You and your Lymphatic Stystem

The lymphatic system is crucial to our health; its a network of tissues and organs that help rid the body of toxins, waste and other unwanted materials.

The primary function of the lymphatic system is to transport lymph, a fluid containing infection-fighting white blood cells, throughout the body. 

Made up of proteins, water, glucose, electrolytes, enzymes, and hormones, lymph fluid travels through the lymphatic vessels to various parts of the body to pick up bacteria.

Lymph fluid carries bacteria to the nearest lymph nodes where white blood cells, called lymphocytes eliminate them. The increase of white blood cells causes the lymph node to enlarge.

Swollen lymph nodes are usually an indication of the white blood cells’ ongoing battle with bacteria.

The lymphatic fluid contains message sending chemical and hormones from various lymph glands throughout your body, via the circulatory system.

Interestingly, the lymphatic system has no pump (like a heart) or peristalsis (like the muscles in our digestive tract). The only way lymphatic fluid is moved is with the contraction and stretching of skeletal muscles it relies on us to pump it by our movement & our breathing.


Yoga provides unique muscle movements that move the lymph fluid throughout the body. Our deep breathing activates a lymph node deep in the thoracic cavity – and only full breathing can reach it.

Inversions (like Downward Dog, forward bends, and bridge) shift the fluids while twists essentially wring out toxins from the spine and force the lymph fluids to the upper and lower quadrants of the body. 

Symptoms of congestion in your lymphatic system

  • Soreness and/or stiffness in the morning
  • Feeling tired
  • Bloating / Holding on to water
  • Itchy skin
  • Weight gain and extra belly fat
  • Swollen glands
  • Low immunity
  • Brain fog
  • Breast swelling or soreness with each cycle
  • Dry skin
  • Mild rash or acne
  • Hypersensitivity
  • Headaches
  • Cold hands/feet/poor circulation
  • Cellulite

Self Drainage Massage

By manually stimulating the lymphatic system, you:

  • Increase the carrying capacity of the lymph system, allowing it to process up to 10 times more fluid than normal.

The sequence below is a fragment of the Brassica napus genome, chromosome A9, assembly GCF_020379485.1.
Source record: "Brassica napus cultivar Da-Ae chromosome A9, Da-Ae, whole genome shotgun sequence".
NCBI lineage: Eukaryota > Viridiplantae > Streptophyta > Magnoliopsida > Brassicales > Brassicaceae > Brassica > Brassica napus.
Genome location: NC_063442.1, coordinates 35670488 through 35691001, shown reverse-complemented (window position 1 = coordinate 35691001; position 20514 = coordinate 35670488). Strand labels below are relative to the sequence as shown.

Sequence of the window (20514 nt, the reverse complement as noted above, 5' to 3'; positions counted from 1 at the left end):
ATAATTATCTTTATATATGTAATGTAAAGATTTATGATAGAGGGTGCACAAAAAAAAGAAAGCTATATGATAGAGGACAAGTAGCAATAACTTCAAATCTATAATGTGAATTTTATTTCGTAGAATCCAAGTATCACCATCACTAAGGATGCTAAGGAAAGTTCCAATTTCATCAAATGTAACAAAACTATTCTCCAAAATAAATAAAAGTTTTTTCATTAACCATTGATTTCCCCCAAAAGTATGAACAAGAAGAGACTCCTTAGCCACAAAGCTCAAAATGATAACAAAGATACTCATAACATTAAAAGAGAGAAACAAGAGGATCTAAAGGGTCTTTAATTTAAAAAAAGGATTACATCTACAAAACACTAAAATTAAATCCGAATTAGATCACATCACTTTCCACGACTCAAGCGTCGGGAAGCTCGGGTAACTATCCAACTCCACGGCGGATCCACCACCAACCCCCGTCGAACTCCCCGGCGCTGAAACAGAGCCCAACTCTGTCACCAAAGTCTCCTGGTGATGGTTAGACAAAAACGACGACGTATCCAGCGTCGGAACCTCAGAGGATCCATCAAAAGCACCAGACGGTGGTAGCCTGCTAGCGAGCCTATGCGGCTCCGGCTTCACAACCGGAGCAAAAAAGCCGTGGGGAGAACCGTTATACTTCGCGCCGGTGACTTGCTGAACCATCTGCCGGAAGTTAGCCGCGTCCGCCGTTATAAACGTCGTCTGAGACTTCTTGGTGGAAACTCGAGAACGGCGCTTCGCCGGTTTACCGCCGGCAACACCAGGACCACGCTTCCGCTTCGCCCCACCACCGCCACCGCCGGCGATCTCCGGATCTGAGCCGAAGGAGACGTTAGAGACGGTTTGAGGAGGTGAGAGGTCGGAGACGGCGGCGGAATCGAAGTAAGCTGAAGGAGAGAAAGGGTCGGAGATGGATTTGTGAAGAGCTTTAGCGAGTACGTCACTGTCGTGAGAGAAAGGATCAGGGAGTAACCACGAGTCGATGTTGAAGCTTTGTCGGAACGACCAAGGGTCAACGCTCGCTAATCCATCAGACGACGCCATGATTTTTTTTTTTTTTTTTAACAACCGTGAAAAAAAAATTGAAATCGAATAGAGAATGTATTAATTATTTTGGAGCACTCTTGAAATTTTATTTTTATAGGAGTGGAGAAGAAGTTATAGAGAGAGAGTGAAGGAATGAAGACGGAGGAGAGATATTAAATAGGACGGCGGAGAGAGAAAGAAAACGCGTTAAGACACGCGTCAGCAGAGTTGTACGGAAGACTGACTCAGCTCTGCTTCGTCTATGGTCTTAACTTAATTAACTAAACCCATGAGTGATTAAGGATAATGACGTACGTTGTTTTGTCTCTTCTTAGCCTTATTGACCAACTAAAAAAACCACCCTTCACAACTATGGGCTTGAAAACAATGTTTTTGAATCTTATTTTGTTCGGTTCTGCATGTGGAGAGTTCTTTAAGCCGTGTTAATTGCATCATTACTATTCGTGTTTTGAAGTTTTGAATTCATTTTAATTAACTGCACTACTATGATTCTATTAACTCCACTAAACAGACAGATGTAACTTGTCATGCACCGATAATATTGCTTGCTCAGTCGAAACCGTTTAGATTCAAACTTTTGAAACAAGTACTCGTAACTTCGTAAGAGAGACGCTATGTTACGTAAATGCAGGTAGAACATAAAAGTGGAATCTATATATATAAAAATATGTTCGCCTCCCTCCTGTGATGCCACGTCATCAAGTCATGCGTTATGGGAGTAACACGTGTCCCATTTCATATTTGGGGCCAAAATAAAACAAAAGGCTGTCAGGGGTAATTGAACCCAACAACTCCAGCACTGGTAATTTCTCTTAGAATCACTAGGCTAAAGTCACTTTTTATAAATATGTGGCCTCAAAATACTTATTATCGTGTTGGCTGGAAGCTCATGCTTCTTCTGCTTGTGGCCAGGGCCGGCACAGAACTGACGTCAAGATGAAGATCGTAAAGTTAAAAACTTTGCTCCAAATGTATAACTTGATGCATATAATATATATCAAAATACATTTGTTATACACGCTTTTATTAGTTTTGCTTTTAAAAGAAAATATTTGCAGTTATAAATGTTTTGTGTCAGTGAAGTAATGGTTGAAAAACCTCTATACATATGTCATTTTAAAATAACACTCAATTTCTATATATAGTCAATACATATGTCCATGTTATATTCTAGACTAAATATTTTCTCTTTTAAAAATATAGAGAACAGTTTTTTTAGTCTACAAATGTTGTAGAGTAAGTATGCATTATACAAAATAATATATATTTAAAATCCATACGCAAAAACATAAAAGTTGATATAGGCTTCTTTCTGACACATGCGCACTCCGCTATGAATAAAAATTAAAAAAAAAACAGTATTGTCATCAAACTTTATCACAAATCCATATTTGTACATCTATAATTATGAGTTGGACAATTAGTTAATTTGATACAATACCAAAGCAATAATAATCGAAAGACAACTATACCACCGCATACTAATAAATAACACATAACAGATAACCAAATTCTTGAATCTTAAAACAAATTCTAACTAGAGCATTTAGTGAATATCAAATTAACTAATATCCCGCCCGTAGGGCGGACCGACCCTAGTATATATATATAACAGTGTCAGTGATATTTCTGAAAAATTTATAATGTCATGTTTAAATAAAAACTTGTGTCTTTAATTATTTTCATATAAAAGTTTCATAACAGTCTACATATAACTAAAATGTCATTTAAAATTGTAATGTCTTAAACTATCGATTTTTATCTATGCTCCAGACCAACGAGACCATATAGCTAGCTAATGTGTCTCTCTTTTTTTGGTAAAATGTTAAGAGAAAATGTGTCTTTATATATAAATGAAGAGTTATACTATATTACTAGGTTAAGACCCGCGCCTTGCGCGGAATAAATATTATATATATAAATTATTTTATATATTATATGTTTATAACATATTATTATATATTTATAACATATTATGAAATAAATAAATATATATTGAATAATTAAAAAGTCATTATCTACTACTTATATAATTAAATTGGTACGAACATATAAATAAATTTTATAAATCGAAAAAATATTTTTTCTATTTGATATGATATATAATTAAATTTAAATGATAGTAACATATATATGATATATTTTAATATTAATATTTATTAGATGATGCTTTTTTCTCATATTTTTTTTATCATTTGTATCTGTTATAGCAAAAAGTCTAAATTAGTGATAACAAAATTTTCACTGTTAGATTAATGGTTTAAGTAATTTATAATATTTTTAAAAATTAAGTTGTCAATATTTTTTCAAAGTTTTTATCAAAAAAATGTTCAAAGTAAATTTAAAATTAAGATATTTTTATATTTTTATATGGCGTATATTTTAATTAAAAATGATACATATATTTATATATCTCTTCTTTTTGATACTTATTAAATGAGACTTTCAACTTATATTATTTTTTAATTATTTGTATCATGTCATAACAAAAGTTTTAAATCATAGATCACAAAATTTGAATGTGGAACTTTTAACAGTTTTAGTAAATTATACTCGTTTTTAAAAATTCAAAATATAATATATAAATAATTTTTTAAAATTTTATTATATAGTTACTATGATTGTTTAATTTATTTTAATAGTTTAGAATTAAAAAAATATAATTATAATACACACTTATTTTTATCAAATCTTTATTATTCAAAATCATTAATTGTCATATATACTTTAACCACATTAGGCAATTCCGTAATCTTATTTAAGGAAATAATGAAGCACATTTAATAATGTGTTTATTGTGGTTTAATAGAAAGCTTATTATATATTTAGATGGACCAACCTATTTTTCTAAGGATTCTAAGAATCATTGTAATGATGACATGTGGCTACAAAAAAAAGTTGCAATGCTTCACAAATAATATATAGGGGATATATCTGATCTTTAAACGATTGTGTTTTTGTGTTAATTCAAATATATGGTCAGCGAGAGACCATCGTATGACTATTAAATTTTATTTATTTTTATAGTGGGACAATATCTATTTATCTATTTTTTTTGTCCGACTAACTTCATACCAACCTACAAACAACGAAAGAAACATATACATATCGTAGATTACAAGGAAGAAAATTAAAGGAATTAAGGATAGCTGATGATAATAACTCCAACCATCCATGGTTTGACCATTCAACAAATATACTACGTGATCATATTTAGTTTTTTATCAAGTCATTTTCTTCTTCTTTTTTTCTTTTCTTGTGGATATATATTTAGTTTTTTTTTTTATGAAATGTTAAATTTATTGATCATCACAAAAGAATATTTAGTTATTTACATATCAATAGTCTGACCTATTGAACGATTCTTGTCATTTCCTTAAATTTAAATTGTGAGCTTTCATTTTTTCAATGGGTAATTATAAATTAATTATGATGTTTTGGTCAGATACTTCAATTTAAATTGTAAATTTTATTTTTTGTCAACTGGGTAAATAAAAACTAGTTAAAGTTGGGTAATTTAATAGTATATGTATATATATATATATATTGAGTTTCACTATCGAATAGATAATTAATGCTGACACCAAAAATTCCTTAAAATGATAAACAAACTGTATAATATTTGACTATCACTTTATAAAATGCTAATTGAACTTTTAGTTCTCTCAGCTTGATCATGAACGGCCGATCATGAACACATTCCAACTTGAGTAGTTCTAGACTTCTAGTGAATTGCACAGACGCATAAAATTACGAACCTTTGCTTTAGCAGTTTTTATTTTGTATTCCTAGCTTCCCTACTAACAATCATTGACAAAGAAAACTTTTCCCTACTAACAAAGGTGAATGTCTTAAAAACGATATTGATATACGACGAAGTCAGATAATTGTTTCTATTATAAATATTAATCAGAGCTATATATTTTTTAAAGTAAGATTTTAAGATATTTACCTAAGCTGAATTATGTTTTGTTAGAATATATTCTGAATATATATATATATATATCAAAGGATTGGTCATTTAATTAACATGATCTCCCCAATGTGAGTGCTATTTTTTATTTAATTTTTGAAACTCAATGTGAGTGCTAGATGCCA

• Increase the flow through the lymph nodes, filtering out waste products, dead cells, excess proteins and toxins from the tissues.
  • Increase the production of lymphocytes, thereby increasing the body’s ability to fight infections.
  • Activate the parasympathetic response, producing a body-wide relaxation effect.

Essential Oils

A slow lymph system is often associated with various ailments like poor circulation, allergies, cellulite, fluid retention, puffy eyes, and weight gain. Certain essential oils can aid blood flow and reduce swelling of the lymph nodes. 

These essential oils include lemon, myrrh, oregano, cypress, orange, grapefruit, frankincense oils, peppermint, ginger, and rosemary and they can be rubbed on lymph nodes under the neck and arms or combined with lymphatic massage therapies.

Steam Room

Steam rooms provide a moist heat, pumping warm steam into an enclosed room. Cultures from around the world, from Native American sweat lodges to Finnish steam baths, have been practicing this healing therapy for centuries.

The heat in a steam room stimulates the immune system and increases blood circulation at the surface of the skin, which can help the body release toxins stored in the skin and muscle tissue. The heat stimulates the body to sweat, which releases these toxins out of the body. As you sweat, you lessen the burden of your lymphatic system to rid itself of toxic waste, allowing it to work more efficiently. The wet steam also helps stimulate respiratory detoxification as well.

A few self-care rituals go a long way to be the best version of you.